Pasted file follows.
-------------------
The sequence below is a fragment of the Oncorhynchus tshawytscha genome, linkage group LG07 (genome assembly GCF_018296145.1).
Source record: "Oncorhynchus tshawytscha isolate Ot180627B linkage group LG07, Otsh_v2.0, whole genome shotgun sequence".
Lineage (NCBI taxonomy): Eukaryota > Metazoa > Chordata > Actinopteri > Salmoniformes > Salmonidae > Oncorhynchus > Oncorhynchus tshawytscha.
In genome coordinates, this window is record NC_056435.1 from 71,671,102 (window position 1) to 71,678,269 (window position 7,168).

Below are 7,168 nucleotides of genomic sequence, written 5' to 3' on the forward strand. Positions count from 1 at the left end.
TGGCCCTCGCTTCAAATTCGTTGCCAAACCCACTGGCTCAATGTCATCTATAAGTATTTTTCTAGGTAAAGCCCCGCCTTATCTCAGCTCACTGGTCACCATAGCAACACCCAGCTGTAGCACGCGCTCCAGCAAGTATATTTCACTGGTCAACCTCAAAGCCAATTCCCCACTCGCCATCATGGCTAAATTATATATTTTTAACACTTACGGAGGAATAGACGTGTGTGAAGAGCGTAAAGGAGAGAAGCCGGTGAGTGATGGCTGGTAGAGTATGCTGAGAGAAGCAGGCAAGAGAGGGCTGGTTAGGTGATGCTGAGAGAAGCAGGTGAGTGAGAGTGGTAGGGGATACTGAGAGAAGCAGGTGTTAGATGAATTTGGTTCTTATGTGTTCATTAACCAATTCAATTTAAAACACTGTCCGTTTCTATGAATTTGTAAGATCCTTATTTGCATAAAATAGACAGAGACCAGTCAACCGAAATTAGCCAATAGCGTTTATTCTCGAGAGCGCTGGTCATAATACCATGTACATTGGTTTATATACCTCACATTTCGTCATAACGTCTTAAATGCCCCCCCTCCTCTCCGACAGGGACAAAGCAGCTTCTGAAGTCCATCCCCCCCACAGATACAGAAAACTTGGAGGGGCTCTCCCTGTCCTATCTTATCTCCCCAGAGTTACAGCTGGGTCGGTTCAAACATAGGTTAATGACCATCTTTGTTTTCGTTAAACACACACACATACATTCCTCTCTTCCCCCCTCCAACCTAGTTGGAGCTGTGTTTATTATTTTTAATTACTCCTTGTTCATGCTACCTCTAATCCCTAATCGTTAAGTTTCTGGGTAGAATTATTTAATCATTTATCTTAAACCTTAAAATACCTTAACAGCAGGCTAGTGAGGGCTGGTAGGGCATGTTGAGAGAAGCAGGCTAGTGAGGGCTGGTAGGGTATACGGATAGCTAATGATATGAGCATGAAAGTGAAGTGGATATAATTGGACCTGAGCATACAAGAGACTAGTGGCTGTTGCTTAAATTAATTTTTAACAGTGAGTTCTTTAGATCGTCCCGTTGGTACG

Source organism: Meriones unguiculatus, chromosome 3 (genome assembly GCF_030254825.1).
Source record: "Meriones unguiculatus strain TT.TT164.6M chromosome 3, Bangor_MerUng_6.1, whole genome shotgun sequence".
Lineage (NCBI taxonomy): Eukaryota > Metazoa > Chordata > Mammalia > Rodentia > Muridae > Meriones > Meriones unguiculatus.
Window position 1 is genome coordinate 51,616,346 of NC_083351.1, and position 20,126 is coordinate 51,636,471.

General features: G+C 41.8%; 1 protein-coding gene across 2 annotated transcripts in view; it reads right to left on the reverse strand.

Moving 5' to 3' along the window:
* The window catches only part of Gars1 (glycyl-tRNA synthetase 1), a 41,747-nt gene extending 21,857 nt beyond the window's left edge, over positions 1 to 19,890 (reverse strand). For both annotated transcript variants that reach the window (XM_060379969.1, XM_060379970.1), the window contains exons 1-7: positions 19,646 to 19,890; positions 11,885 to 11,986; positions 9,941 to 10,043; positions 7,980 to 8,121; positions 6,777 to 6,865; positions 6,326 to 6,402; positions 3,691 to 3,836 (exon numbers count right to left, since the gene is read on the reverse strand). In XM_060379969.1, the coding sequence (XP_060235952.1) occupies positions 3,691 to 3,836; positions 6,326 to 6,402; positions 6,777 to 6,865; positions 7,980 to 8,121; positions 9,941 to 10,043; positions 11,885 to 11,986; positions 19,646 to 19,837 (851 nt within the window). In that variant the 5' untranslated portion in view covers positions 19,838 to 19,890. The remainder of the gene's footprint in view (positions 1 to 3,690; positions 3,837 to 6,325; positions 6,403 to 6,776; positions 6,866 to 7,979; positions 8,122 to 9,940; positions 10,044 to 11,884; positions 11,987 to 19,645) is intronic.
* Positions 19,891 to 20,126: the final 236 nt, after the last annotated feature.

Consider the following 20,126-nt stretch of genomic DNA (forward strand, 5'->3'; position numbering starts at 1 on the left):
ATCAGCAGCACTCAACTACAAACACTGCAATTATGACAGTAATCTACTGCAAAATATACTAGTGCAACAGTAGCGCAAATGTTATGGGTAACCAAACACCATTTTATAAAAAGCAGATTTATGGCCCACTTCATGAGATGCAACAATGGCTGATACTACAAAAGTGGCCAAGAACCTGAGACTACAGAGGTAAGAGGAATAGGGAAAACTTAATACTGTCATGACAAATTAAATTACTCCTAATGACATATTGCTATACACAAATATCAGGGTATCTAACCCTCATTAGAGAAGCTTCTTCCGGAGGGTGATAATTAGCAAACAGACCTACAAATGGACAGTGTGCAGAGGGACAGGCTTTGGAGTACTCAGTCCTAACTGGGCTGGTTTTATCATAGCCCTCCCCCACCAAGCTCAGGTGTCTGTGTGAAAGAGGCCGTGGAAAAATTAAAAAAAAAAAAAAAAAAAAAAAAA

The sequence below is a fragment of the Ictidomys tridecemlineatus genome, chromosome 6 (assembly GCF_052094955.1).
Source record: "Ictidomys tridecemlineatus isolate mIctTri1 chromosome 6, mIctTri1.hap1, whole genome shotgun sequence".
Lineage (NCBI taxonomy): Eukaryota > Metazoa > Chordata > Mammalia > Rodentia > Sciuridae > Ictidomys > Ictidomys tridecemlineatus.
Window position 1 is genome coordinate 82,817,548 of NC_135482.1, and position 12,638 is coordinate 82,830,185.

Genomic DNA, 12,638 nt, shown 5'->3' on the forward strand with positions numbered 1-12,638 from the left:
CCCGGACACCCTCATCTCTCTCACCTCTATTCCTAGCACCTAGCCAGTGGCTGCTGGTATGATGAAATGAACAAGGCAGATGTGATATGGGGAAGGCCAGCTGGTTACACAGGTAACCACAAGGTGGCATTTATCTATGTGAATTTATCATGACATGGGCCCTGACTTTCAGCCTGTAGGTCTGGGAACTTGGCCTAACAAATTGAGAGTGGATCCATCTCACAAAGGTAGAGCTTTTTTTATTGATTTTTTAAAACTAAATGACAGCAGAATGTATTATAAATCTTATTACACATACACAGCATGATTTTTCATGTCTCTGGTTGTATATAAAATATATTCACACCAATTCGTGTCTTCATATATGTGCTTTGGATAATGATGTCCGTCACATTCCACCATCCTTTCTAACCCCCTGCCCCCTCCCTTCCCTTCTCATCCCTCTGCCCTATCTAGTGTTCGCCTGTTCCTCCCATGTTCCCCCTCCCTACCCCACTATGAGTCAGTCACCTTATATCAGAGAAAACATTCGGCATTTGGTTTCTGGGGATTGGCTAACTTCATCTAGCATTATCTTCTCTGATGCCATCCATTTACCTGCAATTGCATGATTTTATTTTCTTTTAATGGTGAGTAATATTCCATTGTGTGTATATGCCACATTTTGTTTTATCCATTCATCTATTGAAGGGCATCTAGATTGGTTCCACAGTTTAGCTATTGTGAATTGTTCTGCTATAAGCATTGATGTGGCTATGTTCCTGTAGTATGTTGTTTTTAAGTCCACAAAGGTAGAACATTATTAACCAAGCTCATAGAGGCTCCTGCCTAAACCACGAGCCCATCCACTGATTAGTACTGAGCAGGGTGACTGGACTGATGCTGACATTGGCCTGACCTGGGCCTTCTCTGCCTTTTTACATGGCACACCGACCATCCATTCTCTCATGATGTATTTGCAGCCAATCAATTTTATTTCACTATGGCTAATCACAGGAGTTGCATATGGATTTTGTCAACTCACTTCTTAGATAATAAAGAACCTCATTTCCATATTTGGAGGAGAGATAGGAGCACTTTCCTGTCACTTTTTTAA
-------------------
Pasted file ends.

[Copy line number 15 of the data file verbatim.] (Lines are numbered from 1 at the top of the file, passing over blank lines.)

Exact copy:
Consider the following 20,126-nt stretch of genomic DNA (forward strand, 5'->3'; position numbering starts at 1 on the left):